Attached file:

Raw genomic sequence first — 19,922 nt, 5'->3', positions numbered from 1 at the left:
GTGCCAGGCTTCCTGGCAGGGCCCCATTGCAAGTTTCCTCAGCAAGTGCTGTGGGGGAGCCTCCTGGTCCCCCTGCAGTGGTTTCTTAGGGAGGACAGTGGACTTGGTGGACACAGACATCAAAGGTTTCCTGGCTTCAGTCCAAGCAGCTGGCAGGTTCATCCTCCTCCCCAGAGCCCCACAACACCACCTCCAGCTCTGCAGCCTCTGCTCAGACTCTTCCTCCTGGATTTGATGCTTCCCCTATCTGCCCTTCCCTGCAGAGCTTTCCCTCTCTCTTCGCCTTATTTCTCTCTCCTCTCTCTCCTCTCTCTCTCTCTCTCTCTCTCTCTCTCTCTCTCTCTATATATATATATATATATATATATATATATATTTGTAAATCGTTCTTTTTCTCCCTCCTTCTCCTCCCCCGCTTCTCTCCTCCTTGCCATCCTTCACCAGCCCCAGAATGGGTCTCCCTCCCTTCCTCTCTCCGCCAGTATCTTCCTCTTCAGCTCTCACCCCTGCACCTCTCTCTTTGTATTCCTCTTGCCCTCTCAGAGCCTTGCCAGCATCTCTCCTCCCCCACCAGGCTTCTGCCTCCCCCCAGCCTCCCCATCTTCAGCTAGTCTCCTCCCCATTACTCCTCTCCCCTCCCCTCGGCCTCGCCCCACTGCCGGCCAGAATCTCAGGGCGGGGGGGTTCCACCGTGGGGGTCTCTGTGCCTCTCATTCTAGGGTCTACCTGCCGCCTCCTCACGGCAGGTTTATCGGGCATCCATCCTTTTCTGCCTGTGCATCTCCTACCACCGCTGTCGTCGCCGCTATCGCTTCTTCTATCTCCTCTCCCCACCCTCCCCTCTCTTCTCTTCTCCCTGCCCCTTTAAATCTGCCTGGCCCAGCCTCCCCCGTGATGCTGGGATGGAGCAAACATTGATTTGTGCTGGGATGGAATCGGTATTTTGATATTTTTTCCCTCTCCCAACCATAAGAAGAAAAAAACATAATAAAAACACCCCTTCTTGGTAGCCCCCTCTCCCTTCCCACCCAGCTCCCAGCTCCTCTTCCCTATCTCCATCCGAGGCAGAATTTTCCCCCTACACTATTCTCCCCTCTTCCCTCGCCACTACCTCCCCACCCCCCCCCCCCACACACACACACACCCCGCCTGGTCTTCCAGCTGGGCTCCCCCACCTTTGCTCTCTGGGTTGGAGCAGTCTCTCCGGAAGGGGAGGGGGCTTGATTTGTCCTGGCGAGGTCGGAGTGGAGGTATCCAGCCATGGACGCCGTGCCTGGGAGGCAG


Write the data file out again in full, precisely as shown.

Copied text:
Raw genomic sequence first — 19,922 nt, 5'->3', positions numbered from 1 at the left:
GTGCCAGGCTTCCTGGCAGGGCCCCATTGCAAGTTTCCTCAGCAAGTGCTGTGGGGGAGCCTCCTGGTCCCCCTGCAGTGGTTTCTTAGGGAGGACAGTGGACTTGGTGGACACAGACATCAAAGGTTTCCTGGCTTCAGTCCAAGCAGCTGGCAGGTTCATCCTCCTCCCCAGAGCCCCACAACACCACCTCCAGCTCTGCAGCCTCTGCTCAGACTCTTCCTCCTGGATTTGATGCTTCCCCTATCTGCCCTTCCCTGCAGAGCTTTCCCTCTCTCTTCGCCTTATTTCTCTCTCCTCTCTCTCCTCTCTCTCTCTCTCTCTCTCTCTCTCTCTCTCTCTCTATATATATATATATATATATATATATATATATTTGTAAATCGTTCTTTTTCTCCCTCCTTCTCCTCCCCCGCTTCTCTCCTCCTTGCCATCCTTCACCAGCCCCAGAATGGGTCTCCCTCCCTTCCTCTCTCCGCCAGTATCTTCCTCTTCAGCTCTCACCCCTGCACCTCTCTCTTTGTATTCCTCTTGCCCTCTCAGAGCCTTGCCAGCATCTCTCCTCCCCCACCAGGCTTCTGCCTCCCCCCAGCCTCCCCATCTTCAGCTAGTCTCCTCCCCATTACTCCTCTCCCCTCCCCTCGGCCTCGCCCCACTGCCGGCCAGAATCTCAGGGCGGGGGGGTTCCACCGTGGGGGTCTCTGTGCCTCTCATTCTAGGGTCTACCTGCCGCCTCCTCACGGCAGGTTTATCGGGCATCCATCCTTTTCTGCCTGTGCATCTCCTACCACCGCTGTCGTCGCCGCTATCGCTTCTTCTATCTCCTCTCCCCACCCTCCCCTCTCTTCTCTTCTCCCTGCCCCTTTAAATCTGCCTGGCCCAGCCTCCCCCGTGATGCTGGGATGGAGCAAACATTGATTTGTGCTGGGATGGAATCGGTATTTTGATATTTTTTCCCTCTCCCAACCATAAGAAGAAAAAAACATAATAAAAACACCCCTTCTTGGTAGCCCCCTCTCCCTTCCCACCCAGCTCCCAGCTCCTCTTCCCTATCTCCATCCGAGGCAGAATTTTCCCCCTACACTATTCTCCCCTCTTCCCTCGCCACTACCTCCCCACCCCCCCCCCCCACACACACACACACCCCGCCTGGTCTTCCAGCTGGGCTCCCCCACCTTTGCTCTCTGGGTTGGAGCAGTCTCTCCGGAAGGGGAGGGGGCTTGATTTGTCCTGGCGAGGTCGGAGTGGAGGTATCCAGCCATGGACGCCGTGCCTGGGAGGCAG